< BACK TO ALL INSIGHTS

Successfully Managing a Changing Workforce – Application to Process Safety Management

Introduction

 

Many companies around the globe are faced with the difficult challenge of managing workforce change in a time when budgets are tight, pressures to decrease costs and improving productivity are high, and there is still an expectation to maintain safe operations. This is not a new challenge, but workforce changes are even more complex than in the past. 

 

The Channel Industries Mutual Aid (CIMA) is a cooperative organization of over 100 emergency response agencies in the Texas counties of Harris, Chambers, and Brazoria and industrial fire departments from the petrochemical, chemical, and refining operations. They were formed in 1955 under the name of Ship Channel Industries Disaster Aid Organization. They have 60 years’ worth of serious industrial accident records. The head of CIMA believes the single most significant factor in incident increases is when the workforce changes as a result of new processes and major shutdowns.

 

In today’s environment, companies have much more sophisticated technologies and streamlined supply chains, and mistakes can have severe consequences. The problems are compounded by the fact that many companies have a large number of retirees, a large number of new employees entering the workforce for the first time, and few in the middle.

 

New engineers entering the workforce today have an extraordinary broad range of skills. Successful companies will take advantage of what these new employees bring by changing work processes to be increasingly efficient and productive, while still utilizing the experiences of the more senior workforce.

 

DuPont Sustainable Solutions (DSS) has identified a multi-part process to help companies thrive in this time of workforce change. This paper will explore key characteristics of new employees entering the workforce today and will outline the steps developed at DSS to meet the needs of this new type of employee. The goal of these changes is to ultimately provide a suitable working environment and improve employee retention which will have the added benefit of improving process safety performance.

 

Managing Highly Hazardous Operations

 

Successful safe operations in high hazards process industries require talented engineers with broad ranges of skills and experience. This includes chemical, mechanical, instrument, and electrical engineers who are involved in conception, design, construction, and operations. They build and modify facilities, and keep the plants running efficiently and safely. They work on longer range problems to implement safety, cost, and capacity improvements. Most operations run around the clock, 24/7, 365 days per year, occasionally interrupted by breakdowns in equipment. Because of this, engineers that support operations need to be available at all times to assist in the resolution of problems. Engineers plan and execute the maintenance and inspection programs. They are doing this today with fewer people, tighter budgets, and greater demands for production. Workforce changes, whether a result of retirements, transfers, leaving for better opportunities, or other reasons can put a great strain on the remaining workforce, and on the new people on the job. 

 

Manufacturing operations have always required personnel with skills, experience, and the much more elusive and difficult to define characteristic, wisdom, which couples skill and experience with good judgement. Engineers learn their basic skills in college, refine and expand them in industry, and add new experiences along the way. Experience and wisdom can reside anywhere in the organization, in practicing engineers, line management, and also in the operators and their supervision. Experience is gained not only from direct operational experience, but also from incidents that have occurred in related companies and industries. People in the workforce who combine their experiences with a sense that hazardous events can happen in their operations bring sound judgement. They continuously seek to avoid events that can have bad consequences.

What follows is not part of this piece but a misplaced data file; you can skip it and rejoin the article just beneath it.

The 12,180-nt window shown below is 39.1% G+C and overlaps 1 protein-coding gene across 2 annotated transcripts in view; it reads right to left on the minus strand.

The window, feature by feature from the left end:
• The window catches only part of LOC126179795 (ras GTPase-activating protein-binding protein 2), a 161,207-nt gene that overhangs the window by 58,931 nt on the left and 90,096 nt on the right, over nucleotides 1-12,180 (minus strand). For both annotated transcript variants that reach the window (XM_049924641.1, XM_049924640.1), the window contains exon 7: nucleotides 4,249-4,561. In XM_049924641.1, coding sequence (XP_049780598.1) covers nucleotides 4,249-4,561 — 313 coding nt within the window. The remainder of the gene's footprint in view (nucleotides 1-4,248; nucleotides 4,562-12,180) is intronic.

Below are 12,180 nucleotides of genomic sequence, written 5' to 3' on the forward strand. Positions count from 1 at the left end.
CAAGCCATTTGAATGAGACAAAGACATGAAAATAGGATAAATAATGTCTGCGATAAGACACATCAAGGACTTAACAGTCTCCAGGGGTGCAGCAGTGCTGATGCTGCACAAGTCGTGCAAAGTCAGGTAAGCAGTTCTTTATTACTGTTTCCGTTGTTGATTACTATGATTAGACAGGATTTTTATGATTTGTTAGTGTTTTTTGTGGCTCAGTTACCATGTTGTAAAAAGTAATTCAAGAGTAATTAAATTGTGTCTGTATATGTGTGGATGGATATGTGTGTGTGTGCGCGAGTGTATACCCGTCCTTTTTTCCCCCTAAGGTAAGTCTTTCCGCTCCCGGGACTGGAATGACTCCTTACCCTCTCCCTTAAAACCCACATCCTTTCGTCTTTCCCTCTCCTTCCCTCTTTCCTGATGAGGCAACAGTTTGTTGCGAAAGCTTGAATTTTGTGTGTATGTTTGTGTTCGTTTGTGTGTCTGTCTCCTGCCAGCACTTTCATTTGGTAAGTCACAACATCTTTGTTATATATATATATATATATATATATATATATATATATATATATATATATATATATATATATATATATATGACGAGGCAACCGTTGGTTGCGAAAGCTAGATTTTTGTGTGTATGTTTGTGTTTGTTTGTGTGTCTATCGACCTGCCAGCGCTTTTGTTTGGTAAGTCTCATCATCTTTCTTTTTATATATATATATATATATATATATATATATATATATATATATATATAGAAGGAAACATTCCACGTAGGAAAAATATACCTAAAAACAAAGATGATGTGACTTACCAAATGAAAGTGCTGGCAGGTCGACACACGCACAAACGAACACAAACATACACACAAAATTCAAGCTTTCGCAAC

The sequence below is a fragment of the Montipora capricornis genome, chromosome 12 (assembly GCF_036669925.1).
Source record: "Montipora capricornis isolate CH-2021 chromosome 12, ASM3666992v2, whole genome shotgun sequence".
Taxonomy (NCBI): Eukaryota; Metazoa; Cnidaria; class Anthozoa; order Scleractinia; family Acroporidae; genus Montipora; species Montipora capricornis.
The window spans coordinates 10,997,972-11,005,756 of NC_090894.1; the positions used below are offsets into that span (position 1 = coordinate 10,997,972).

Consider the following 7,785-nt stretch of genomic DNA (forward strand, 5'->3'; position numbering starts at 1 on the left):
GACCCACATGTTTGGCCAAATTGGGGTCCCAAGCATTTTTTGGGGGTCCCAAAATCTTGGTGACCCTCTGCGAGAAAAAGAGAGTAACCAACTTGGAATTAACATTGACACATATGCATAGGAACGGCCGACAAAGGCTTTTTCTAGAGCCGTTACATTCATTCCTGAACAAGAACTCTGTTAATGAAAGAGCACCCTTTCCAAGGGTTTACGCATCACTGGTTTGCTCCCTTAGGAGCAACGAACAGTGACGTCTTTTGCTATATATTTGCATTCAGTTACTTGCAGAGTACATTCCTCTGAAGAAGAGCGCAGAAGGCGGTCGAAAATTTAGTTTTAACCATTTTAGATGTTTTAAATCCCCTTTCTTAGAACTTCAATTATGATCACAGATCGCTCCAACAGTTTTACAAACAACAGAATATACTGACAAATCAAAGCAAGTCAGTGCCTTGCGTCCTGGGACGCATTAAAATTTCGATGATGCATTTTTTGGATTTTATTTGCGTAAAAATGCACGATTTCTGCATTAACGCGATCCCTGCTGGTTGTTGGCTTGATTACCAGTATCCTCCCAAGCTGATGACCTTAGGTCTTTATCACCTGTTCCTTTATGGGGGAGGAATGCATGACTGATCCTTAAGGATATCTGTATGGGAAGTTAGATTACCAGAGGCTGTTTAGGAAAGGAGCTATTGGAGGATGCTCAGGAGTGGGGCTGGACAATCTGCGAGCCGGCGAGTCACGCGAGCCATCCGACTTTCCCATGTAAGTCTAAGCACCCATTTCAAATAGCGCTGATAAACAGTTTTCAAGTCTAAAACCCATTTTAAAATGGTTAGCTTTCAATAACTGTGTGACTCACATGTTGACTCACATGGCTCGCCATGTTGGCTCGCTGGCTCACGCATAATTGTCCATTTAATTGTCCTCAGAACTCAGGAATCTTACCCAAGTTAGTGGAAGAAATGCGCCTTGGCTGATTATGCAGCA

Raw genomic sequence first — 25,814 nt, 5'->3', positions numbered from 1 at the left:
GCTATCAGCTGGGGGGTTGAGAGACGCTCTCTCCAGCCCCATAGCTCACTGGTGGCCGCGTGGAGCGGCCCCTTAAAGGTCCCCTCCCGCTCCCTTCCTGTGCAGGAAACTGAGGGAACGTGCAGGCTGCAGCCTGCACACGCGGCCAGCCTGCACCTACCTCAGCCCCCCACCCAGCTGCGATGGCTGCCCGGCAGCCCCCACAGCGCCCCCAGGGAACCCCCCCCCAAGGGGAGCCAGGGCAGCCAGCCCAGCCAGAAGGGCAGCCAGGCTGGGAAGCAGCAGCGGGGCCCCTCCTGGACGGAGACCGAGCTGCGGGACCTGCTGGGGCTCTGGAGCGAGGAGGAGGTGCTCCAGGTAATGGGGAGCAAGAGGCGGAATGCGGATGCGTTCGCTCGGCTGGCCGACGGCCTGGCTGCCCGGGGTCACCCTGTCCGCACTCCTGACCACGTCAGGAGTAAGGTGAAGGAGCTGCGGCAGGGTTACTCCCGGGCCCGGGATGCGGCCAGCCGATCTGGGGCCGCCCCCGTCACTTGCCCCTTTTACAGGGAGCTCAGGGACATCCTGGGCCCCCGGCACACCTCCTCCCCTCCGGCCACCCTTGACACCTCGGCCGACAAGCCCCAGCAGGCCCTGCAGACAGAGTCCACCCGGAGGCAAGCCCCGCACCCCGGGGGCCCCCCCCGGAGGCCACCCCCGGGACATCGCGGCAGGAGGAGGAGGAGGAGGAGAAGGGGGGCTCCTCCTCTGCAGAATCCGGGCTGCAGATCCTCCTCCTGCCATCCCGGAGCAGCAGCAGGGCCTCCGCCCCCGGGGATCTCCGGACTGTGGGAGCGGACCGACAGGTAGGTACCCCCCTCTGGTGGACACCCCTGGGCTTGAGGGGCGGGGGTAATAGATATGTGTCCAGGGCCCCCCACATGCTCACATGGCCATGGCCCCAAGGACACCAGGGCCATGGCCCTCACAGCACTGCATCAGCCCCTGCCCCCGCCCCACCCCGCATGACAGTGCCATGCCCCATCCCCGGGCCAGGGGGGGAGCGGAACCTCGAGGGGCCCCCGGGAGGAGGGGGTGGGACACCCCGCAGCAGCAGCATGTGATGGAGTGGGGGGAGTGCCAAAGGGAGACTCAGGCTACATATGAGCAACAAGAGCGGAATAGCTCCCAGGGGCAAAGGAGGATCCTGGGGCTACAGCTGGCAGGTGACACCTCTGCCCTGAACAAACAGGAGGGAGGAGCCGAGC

The role of immediate supervisor to new engineers is critical. Much has been made in recent years of the need to achieve a work-life balance. Many millennials, or generation Y (those born from the mid-1980s to the mid1990s), achieve a work-life blend, where one is not entirely separate from the other. Technology allows employees to work anywhere, anytime. The impact of this is that people will need to be judged by performance, not presence.

 

Skills and Qualities of Engineers who have Recently Entered the Workforce

 

There is a lot of information on the generational traits of millennials. However, it is wise to not assume that all entering engineers have these qualities, as there are significant differences between individuals. With that caveat, let’s looks at some of the more important traits that can impact a millennial’s process safety management (PSM) performance. Some of these may be considered positive aspects, and some negative. 

 

General Traits of Millennials,

 

from Sally Kane on Generation Y (1), (millennials, born in the mid-80s or later)

 

Tech Savvy

 

Smart phones, tablets, email, text messaging, Twitter, Facebook, LinkedIn and whatever new comes along is candy for engineers. They use these devices and tools to stay in continuous communication with each other with little distinction between personal and work life. They prefer these forms of electronic communication versus phone calls and face-to-face. Printed materials are avoided wherever possible. While previous generations may feel something is lost with mostly electronic interaction, millennials have been educated using electronic tools, and can use them while maintaining a personal touch. With these tools, they can work anywhere, anytime. For example, a parent needs to leave at 3 to pick a child up at day care, but after 8, when children are in bed, the parent works until 11, and communicates with others who are connected electronically.

 

Family Centric

 

“Generation Y have a different vision of workplace expectations and prioritize family over work.” This can create some difficulties for an engineer in manufacturing operations. Shift cover for start-ups and other operating problems can greatly interfere with family life. Many married engineers from two-working-parent families or who are single parents demand flexible work schedules. Many companies have adjusted to this by incorporating core work hours, such as 9 to 3, where all employees are present. Achievement Oriented “Generation Y wants meaningful work and a solid learning curve.” They want these good assignments to gain experiences as well as a reputation for getting the job done. In particular, the first assignment is critical if a company hopes to retain talent. There is also an expectation of promotions. 

 

Team Oriented